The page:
This information helps you determine how much financing your business needs and helps outsiders determine whether lending you money or investing in your business is a wise use of their funds.
Without historical financial statements, financial analysis and evaluation would not be possible and management, board members, investors, and customers would be largely in the dark about how well an organization has done.
Pro forma financial statements are similar to historical financial statements in appearance and use, except that they focus on the future instead of the past and are based upon assumptions rather than hard fact.
Historical statements should be real, solid, and scientific, while pro forma statements allow management to exercise a certain amount of creativity and flexibility.
Pro forma statements reflect a dynamic environment in which change is still possible and a variety of different alternatives can be followed. They take the same forms as historical statements, the most common being the income statement, the balance sheet, and the statement of changes in financial position.
Pro forma statements are used for a full range of financial analysis and should be created at the beginning of every financial planning cycle or whenever an organization is considering a step that could have a significant financial impact.
They are often examined when a company is contemplating a merger, new financing debt, stock, institutional subsidy, or external grantcapital investment in plant or other fixed assets, expanding production, launching a new product line, or any other situation with important financial implications.
A university press most often uses proforma statements in connection with its annual operating budget and long-term financial planning process. Budgets and multi-year financial plans usually contain pro forma income statements and balance sheets to summarize financial performance for given time periods and financial conditions for given dates.
The construction of pro forma statements is based upon detailed financial projections and the historical relationships between different income statements and balance sheet accounts.
A set of current financials serve as the foundation on which the pro forma will be built. Alongside pro forma statements, actual statements from previous periods will often be shown for easier comparison and analysis. The current financials are used as a starting point to which adjustments are made to reflect the financial transactions forecast for the time covered by the pro forma.
Before putting together a pro forma income statement, it is important to have complete sales and other income forecasts as well as complete projections of manufacturing costs, royalties, freight-in, title subsidies, salaries and benefits, operating expenses, interest expense, etc.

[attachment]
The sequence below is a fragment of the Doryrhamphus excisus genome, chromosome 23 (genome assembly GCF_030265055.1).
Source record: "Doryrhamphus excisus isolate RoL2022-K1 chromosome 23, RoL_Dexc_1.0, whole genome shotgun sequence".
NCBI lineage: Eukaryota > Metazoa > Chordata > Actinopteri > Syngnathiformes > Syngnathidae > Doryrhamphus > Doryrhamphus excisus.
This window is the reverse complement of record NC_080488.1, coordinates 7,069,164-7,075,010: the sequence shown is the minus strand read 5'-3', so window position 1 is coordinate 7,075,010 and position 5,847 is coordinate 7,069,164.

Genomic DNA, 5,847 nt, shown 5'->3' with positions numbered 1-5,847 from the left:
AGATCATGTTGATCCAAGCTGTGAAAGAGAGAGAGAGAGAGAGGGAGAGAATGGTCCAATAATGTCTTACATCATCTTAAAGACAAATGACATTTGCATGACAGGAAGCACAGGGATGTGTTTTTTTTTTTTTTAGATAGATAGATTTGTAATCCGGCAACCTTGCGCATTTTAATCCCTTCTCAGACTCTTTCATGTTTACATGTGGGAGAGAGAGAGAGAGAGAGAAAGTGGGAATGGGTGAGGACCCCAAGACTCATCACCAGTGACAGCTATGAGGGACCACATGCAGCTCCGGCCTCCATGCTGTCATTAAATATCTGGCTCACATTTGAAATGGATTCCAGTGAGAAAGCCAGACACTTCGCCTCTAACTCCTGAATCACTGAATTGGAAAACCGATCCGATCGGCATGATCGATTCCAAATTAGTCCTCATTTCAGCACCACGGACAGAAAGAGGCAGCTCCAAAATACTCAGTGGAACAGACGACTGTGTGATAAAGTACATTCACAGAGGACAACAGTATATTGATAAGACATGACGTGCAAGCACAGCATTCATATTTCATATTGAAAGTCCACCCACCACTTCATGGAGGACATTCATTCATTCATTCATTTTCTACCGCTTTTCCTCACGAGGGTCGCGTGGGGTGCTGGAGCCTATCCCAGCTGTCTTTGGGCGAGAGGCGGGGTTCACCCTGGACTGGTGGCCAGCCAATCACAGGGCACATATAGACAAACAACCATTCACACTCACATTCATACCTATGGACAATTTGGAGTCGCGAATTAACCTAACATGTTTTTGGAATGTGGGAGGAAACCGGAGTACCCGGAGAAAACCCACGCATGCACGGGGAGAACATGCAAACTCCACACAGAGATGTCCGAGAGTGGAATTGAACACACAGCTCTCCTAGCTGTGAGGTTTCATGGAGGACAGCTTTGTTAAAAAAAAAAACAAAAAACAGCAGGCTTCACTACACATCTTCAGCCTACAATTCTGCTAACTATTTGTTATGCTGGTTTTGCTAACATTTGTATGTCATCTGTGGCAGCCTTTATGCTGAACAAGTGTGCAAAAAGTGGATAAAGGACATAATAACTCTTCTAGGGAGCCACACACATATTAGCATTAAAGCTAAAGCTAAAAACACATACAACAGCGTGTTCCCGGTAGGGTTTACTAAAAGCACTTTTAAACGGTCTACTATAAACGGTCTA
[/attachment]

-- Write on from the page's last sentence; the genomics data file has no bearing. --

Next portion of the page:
After completing the pro forma income statement and its supporting forecasts including a cash flow projectionit becomes possible to construct the balance sheet. To do this, forecast activity for the period is added or subtracted to the current account balances.
For instance, to calculate pro forma end-of-the-year balances for accounts receivable, inventory, and fixed assets, the following adjustments are made:Accurately tracking financial data is not only critical for running the day-to-day operations of your small business, but it is also essential when seeking funding from lenders or .
JOHN ROLLINS, YALE UNIVERSITY PRESS The AAUP Business Handbook >> Part Two: Accounting, Budgeting, and Financial Management >> Budgeting and Financial Accounting. In Ralph Estes's Dictionary of Accounting (MIT, Cambridge, , p.
), a pro forma financial statement is defined as "a financial statement prepared on the . It's at the end of your business plan, but the financial plan section is the section that determines whether or not your business idea is viable, and is a key component in determining whether or not your plan is going to be able to attract any investment in your business idea..
Basically, the financial plan section consists of three financial statements.
The financial part of a business plan includes various financial statements that show where your company currently stands and where it expects to be in the near future.
This information helps you. Dec 13, · Expert opinions may vary, but in general there are some standard financial statements and analyses that a business plan should include/5(16). Financial statements are usually required by lenders when a business is seeking a loan or as part of an annual statement released by a corporation at the conclusion of the fiscal year.